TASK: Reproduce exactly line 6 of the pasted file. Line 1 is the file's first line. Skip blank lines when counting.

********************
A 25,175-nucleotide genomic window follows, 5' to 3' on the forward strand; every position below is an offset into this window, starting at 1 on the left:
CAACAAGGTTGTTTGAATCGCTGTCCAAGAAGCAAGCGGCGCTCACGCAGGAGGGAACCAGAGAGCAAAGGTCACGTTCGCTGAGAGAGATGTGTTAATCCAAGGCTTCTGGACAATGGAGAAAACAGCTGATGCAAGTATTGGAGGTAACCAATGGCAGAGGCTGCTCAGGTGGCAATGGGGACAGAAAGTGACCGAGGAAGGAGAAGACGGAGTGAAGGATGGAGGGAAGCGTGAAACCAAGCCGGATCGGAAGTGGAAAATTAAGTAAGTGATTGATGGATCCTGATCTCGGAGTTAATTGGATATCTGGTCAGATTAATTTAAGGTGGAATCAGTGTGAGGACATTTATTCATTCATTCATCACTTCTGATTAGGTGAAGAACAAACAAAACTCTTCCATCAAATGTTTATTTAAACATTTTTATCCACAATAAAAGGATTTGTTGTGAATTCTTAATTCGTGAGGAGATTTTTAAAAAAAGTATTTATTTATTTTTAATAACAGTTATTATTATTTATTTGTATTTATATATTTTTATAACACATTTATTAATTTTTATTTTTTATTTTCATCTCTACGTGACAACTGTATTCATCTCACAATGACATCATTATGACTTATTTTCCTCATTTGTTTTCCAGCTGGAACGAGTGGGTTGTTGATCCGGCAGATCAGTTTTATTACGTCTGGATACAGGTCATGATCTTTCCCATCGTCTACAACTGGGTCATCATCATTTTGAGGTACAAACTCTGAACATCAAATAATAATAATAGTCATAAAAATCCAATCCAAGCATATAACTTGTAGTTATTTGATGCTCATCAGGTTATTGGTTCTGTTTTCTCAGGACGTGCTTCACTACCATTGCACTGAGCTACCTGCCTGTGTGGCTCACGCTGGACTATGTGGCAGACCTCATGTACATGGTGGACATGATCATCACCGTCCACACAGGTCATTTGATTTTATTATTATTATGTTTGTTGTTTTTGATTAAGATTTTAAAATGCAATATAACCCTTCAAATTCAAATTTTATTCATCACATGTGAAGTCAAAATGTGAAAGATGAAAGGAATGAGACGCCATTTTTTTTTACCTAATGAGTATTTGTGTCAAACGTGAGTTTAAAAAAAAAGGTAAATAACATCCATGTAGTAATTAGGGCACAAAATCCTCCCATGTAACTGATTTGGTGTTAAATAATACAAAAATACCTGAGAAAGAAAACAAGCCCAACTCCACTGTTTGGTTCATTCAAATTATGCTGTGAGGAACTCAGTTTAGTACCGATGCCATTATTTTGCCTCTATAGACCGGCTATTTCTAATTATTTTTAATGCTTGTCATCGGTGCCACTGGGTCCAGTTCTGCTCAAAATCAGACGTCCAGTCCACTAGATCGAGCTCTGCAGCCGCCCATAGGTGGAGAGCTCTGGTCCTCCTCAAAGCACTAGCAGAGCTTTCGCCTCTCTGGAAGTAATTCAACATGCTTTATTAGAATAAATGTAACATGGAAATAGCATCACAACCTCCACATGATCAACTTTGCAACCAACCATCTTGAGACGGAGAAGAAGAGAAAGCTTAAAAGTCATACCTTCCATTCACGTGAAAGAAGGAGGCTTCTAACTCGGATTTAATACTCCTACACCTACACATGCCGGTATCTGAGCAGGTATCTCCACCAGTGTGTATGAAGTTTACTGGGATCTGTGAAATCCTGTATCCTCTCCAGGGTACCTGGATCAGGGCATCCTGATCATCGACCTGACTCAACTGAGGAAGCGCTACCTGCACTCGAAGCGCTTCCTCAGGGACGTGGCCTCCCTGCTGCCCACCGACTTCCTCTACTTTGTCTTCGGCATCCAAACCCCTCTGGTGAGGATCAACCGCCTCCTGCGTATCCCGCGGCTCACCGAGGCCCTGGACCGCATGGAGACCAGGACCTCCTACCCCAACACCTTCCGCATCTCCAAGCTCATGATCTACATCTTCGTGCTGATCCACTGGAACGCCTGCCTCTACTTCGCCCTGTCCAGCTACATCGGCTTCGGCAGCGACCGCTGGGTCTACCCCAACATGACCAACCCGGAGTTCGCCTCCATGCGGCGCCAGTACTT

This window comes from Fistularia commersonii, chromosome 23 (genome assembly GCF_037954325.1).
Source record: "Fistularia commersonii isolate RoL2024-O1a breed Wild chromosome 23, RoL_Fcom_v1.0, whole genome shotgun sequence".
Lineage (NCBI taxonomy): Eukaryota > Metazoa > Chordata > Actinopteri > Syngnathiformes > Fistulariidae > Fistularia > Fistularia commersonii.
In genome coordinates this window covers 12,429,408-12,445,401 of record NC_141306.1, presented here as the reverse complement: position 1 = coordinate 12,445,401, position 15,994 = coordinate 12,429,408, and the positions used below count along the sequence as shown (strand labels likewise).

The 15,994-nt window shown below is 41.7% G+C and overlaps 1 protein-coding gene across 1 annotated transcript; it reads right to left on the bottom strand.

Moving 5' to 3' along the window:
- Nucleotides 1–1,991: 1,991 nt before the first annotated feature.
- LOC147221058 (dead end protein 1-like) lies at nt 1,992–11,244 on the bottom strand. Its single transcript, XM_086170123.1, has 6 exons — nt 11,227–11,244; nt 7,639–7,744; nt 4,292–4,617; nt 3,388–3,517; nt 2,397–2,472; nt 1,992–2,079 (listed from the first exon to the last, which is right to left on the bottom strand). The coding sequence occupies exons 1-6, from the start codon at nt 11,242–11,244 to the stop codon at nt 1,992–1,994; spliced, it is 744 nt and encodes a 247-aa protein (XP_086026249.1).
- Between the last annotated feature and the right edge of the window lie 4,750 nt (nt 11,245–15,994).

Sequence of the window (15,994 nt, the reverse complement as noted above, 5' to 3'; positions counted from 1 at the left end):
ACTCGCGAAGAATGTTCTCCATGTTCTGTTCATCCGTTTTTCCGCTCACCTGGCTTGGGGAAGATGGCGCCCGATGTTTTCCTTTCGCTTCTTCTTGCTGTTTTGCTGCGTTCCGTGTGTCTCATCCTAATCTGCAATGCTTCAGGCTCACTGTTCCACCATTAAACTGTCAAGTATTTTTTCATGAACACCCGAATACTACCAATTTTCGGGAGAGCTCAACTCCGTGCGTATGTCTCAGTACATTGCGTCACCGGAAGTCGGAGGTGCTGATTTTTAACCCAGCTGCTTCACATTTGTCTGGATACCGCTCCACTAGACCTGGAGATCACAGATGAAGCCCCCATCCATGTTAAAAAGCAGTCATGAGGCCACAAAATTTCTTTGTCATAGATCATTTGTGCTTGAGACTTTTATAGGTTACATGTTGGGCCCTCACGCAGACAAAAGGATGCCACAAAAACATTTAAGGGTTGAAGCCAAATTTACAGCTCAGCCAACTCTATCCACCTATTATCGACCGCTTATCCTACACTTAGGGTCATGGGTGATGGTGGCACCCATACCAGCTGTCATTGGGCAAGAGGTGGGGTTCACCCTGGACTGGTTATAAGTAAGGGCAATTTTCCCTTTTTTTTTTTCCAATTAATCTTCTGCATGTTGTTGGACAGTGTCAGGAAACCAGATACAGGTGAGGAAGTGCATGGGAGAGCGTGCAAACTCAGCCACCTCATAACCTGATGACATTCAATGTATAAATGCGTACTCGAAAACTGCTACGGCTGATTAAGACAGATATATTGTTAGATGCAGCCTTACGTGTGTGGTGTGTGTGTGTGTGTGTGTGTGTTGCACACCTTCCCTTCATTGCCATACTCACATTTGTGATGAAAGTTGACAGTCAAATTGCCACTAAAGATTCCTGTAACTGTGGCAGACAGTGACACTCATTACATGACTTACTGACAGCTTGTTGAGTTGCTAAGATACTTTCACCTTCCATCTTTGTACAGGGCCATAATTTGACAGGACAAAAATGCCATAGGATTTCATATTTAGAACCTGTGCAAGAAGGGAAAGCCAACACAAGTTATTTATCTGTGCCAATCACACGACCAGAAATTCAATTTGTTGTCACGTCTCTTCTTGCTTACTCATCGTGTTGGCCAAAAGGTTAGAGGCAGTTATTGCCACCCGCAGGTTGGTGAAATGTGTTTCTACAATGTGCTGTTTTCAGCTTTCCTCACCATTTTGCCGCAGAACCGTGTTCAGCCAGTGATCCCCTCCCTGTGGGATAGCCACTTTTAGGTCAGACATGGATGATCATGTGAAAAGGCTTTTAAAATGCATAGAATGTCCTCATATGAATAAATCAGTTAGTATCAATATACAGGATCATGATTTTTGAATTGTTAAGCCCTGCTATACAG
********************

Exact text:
In genome coordinates this window covers 12,429,408-12,445,401 of record NC_141306.1, presented here as the reverse complement: position 1 = coordinate 12,445,401, position 15,994 = coordinate 12,429,408, and the positions used below count along the sequence as shown (strand labels likewise).